Tokyo story: Times get even harder for Ginza hostesses

Nikkan Gendai Nov. 13
Nikkan Gendai Nov. 13
There’s flaky and then there’s outright weird. With the prolonged business recession, Tokyo’s mecca of glitzy nightlife, Ginza, looks like a ghost town these days.

Not surprisingly, reports Nikkan Gendai (Nov. 13), the hard times have made life all the more difficult for the hostesses who toil in Ginza’s clubs, and more than a few have found themselves facing financial failure.

At the end of 2009, cabaret and club workers joined forces to form the Kyabakura Union, an affiliate of the Freelance Worker’s Union, which has undertaken negotiations on behalf of 38 former shop employees.

In one such case, three former hostesses at a pricey Ginza club went so far as to sue their former employer in the Tokyo District Court, demanding 4.3 million yen in unpaid back wages.

“I didn’t receive any salary for the first seven months of this year,” one of the litigants told the tabloid.

According to the terms of the hostess’ employment when she was recruited last December, she was to receive 46,000 yen for working three and a half hours per evening (slightly more than 13,000 yen per hour). But hostesses who fail to meet quotas or whose customers are in arrears on their bills are subjected to fines or are otherwise penalized.

What’s more, the shops typically deduct certain nominal expenditures from hostesses’ wages, such as the cost for toilet paper and bathroom deodorizer, which can add up to as much as 30,000 yen per month.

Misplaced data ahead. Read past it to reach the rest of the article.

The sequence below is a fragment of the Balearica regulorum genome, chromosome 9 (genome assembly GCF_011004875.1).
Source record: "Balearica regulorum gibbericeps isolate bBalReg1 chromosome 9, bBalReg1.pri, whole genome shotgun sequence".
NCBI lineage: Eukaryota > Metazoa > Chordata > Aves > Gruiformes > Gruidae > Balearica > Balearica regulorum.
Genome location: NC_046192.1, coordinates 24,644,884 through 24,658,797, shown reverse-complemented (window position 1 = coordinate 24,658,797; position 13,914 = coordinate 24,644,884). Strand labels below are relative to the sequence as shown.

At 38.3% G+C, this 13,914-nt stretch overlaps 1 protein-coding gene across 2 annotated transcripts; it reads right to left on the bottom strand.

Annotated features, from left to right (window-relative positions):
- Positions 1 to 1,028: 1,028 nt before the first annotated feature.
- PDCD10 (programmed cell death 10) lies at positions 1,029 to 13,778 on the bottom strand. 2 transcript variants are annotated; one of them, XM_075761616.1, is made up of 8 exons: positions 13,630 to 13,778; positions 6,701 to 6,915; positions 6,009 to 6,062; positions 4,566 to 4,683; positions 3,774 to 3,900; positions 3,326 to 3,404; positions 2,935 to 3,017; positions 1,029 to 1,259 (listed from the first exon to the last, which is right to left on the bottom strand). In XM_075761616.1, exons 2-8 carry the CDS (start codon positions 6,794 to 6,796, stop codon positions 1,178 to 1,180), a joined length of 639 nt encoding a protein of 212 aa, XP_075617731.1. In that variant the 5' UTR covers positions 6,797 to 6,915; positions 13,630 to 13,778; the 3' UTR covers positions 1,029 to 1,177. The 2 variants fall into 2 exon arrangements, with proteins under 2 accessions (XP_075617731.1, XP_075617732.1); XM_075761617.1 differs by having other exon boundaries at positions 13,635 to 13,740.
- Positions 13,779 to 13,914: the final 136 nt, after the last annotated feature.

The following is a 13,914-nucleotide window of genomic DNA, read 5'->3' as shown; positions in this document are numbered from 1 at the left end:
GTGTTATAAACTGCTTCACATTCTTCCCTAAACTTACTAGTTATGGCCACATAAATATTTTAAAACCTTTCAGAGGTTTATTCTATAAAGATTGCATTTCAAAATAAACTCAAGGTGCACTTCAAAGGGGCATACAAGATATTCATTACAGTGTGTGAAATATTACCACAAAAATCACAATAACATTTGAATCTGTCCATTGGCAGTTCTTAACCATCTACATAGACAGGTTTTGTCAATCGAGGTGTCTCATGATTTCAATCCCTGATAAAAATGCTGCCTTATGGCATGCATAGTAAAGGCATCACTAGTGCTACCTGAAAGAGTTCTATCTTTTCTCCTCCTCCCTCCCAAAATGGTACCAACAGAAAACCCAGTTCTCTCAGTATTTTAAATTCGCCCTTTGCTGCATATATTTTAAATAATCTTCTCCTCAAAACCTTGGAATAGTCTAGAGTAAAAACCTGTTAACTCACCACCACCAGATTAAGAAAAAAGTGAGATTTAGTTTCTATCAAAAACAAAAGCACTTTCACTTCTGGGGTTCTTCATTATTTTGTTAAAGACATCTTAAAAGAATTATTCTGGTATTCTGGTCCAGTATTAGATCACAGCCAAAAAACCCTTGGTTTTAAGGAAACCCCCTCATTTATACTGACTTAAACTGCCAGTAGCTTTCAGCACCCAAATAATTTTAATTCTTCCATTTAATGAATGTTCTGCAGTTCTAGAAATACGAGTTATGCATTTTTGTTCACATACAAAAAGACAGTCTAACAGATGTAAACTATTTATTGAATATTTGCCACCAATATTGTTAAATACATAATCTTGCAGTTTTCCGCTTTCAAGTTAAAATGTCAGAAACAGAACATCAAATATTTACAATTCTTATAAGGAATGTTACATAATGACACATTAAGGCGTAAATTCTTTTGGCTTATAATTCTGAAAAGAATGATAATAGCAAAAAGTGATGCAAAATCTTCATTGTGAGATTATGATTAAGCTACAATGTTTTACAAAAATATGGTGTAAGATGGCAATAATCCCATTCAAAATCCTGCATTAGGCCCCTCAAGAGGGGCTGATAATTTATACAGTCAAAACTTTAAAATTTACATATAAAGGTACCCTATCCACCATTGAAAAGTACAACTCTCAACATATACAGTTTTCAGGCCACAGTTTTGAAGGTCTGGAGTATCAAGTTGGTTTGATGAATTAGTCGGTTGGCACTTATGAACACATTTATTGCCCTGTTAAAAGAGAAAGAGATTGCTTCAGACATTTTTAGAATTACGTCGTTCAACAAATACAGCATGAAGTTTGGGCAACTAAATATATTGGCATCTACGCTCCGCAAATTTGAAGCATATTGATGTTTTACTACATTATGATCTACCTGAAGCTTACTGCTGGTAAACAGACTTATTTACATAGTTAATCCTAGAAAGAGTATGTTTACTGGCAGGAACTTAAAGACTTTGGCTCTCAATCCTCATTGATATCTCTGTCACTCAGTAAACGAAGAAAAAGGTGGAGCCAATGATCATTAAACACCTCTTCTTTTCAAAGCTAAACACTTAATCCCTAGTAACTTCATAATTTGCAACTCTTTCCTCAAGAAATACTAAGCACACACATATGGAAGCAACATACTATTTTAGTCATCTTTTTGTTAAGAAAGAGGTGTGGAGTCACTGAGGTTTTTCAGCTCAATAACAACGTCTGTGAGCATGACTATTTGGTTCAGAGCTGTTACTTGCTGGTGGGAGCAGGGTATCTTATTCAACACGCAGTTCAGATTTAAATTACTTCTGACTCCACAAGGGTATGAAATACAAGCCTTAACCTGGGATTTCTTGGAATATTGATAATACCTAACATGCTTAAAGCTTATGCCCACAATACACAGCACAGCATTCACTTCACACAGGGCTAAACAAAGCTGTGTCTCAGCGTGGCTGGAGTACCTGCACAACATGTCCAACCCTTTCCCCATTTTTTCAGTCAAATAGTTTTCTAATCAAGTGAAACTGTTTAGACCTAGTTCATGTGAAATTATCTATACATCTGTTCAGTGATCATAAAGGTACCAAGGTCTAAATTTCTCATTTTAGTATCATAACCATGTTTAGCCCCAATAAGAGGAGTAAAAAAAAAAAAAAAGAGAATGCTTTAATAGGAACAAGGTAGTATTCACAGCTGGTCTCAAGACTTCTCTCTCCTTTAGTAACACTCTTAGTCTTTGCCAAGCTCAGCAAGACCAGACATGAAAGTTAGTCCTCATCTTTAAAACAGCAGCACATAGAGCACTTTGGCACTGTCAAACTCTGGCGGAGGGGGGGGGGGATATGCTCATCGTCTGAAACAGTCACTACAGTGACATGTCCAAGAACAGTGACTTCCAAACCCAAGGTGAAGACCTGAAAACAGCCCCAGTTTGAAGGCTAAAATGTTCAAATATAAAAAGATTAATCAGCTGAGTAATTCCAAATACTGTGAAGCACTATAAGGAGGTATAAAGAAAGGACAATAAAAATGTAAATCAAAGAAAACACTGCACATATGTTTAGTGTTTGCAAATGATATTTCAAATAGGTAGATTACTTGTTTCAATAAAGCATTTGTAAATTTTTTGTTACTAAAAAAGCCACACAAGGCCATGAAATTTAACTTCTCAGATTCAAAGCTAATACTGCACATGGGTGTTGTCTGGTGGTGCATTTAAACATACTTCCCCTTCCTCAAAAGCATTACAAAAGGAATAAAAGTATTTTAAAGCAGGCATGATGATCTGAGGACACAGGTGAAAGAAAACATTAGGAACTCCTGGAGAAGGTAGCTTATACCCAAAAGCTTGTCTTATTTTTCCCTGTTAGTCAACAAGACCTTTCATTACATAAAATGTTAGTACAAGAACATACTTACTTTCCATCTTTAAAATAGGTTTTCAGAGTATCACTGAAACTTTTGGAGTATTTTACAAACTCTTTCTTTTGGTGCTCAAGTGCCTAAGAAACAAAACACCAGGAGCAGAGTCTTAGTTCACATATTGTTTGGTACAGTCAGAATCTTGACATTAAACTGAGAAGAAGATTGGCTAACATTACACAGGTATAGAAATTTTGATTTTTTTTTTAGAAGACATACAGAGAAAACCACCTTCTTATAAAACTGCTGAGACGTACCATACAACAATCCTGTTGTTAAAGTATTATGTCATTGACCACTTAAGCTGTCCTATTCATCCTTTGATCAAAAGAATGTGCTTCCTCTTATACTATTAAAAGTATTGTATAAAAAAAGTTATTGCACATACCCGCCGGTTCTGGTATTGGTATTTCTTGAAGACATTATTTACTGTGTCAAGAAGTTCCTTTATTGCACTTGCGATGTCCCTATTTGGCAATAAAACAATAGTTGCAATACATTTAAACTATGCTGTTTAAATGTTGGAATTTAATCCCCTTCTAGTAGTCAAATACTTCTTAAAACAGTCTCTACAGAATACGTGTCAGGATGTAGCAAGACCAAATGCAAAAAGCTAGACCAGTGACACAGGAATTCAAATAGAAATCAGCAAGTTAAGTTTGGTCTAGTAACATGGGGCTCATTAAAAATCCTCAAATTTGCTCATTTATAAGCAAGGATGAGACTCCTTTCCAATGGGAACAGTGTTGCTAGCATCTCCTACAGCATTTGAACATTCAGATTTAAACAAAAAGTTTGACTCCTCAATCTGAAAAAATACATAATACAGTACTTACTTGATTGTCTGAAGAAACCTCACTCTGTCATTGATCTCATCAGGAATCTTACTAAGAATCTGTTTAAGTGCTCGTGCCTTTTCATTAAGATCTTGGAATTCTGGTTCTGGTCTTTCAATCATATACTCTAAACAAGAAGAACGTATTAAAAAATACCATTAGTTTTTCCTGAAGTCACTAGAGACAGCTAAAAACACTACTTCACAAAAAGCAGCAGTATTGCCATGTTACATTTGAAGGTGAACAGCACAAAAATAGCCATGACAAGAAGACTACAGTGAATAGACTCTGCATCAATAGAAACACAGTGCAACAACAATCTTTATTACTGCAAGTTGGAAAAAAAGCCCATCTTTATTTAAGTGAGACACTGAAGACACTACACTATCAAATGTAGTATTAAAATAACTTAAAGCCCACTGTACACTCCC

To make matters worse, business this year has been terrible.

“The shop paid me no salary at all since January,” one hostess told Nikkan Gendai. “They claimed that unless I paid them the money I owed — for those fines, penalties and so on — they weren’t obliged to pay my salary. Even for Ginza, this treatment is exceptionally severe.”

The hostess went on to relate a tale of woe, which culminated in eviction from her residence for failure to pay rent.

The attorney representing the club lambasted the hostesses for “one-sidedly bad-mouthing the club at a press conference.”

According to a hostess union representative, to escape their financial liabilities quite a few Ginza establishments are engaging in such underhanded stratagems as shutting the shop and filing for bankruptcy, after which they re-open under a different name.

“In such cases, the girls who previously worked there are just discarded,” the rep says. (K.S.)

Source: “Ginza hosutesu zankoku monogatari,” Nikkan Gendai (Nov. 13, page 5)

Note: Brief extracts from Japanese vernacular media in the public domain that appear here were translated and summarized under the principle of “fair use.” Every effort has been made to ensure accuracy of the translations. However, we are not responsible for the veracity of their contents. The activities of individuals described herein should not be construed as “typical” behavior of Japanese people nor reflect the intention to portray the country in a negative manner. Our sole aim is to provide examples of various types of reading matter enjoyed by Japanese.

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